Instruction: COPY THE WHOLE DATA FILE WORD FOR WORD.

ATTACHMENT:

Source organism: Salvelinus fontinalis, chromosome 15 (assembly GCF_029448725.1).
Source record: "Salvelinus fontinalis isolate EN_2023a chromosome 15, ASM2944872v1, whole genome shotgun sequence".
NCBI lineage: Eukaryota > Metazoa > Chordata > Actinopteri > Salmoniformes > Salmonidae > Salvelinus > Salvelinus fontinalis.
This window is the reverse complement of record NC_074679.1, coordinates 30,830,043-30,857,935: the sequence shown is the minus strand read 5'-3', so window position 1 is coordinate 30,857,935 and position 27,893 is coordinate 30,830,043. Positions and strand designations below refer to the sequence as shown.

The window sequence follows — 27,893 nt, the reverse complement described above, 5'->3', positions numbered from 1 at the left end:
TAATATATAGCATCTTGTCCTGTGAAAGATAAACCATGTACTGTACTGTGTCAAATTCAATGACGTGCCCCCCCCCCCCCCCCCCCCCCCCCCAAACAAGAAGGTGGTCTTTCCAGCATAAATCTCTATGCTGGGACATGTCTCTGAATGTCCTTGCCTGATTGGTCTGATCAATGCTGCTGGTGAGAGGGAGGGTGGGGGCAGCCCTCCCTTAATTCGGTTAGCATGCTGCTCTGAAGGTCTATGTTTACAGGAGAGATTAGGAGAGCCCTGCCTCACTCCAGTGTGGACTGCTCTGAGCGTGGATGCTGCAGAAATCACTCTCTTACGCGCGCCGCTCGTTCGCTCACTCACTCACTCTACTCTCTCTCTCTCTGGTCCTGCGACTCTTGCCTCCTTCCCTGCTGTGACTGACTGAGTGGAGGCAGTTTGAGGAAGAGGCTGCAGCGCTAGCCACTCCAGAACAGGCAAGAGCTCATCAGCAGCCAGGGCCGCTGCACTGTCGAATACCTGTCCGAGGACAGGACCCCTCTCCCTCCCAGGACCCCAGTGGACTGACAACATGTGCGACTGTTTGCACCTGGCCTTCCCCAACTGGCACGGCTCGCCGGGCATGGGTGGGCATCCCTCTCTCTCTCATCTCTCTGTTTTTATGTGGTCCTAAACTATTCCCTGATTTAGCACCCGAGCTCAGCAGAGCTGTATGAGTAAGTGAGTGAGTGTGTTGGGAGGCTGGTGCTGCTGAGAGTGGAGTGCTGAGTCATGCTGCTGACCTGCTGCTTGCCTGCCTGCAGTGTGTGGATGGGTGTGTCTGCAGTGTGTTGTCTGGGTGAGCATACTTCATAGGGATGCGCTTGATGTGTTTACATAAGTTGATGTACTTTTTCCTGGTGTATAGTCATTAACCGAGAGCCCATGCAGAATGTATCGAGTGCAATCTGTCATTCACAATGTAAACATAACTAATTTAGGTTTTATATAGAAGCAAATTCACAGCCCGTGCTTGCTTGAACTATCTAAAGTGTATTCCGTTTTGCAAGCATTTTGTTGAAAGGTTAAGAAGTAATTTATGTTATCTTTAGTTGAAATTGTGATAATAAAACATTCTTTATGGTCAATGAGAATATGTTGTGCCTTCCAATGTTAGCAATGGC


Source organism: Salvelinus fontinalis, chromosome 15 (assembly GCF_029448725.1).
Source record: "Salvelinus fontinalis isolate EN_2023a chromosome 15, ASM2944872v1, whole genome shotgun sequence".
NCBI lineage: Eukaryota > Metazoa > Chordata > Actinopteri > Salmoniformes > Salmonidae > Salvelinus > Salvelinus fontinalis.
This window is the reverse complement of record NC_074679.1, coordinates 30,830,043-30,857,935: the sequence shown is the minus strand read 5'-3', so window position 1 is coordinate 30,857,935 and position 27,893 is coordinate 30,830,043. Positions and strand designations below refer to the sequence as shown.

The window sequence follows — 27,893 nt, the reverse complement described above, 5'->3', positions numbered from 1 at the left end:
TAATATATAGCATCTTGTCCTGTGAAAGATAAACCATGTACTGTACTGTGTCAAATTCAATGACGTGCCCCCCCCCCCCCCCCCCCCCCCCCCAAACAAGAAGGTGGTCTTTCCAGCATAAATCTCTATGCTGGGACATGTCTCTGAATGTCCTTGCCTGATTGGTCTGATCAATGCTGCTGGTGAGAGGGAGGGTGGGGGCAGCCCTCCCTTAATTCGGTTAGCATGCTGCTCTGAAGGTCTATGTTTACAGGAGAGATTAGGAGAGCCCTGCCTCACTCCAGTGTGGACTGCTCTGAGCGTGGATGCTGCAGAAATCACTCTCTTACGCGCGCCGCTCGTTCGCTCACTCACTCACTCTACTCTCTCTCTCTCTGGTCCTGCGACTCTTGCCTCCTTCCCTGCTGTGACTGACTGAGTGGAGGCAGTTTGAGGAAGAGGCTGCAGCGCTAGCCACTCCAGAACAGGCAAGAGCTCATCAGCAGCCAGGGCCGCTGCACTGTCGAATACCTGTCCGAGGACAGGACCCCTCTCCCTCCCAGGACCCCAGTGGACTGACAACATGTGCGACTGTTTGCACCTGGCCTTCCCCAACTGGCACGGCTCGCCGGGCATGGGTGGGCATCCCTCTCTCTCTCATCTCTCTGTTTTTATGTGGTCCTAAACTATTCCCTGATTTAGCACCCGAGCTCAGCAGAGCTGTATGAGTAAGTGAGTGAGTGTGTTGGGAGGCTGGTGCTGCTGAGAGTGGAGTGCTGAGTCATGCTGCTGACCTGCTGCTTGCCTGCCTGCAGTGTGTGGATGGGTGTGTCTGCAGTGTGTTGTCTGGGTGAGCATACTTCATAGGGATGCGCTTGATGTGTTTACATAAGTTGATGTACTTTTTCCTGGTGTATAGTCATTAACCGAGAGCCCATGCAGAATGTATCGAGTGCAATCTGTCATTCACAATGTAAACATAACTAATTTAGGTTTTATATAGAAGCAAATTCACAGCCCGTGCTTGCTTGAACTATCTAAAGTGTATTCCGTTTTGCAAGCATTTTGTTGAAAGGTTAAGAAGTAATTTATGTTATCTTTAGTTGAAATTGTGATAATAAAACATTCTTTATGGTCAATGAGAATATGTTGTGCCTTCCAATGTTAGCAATGGC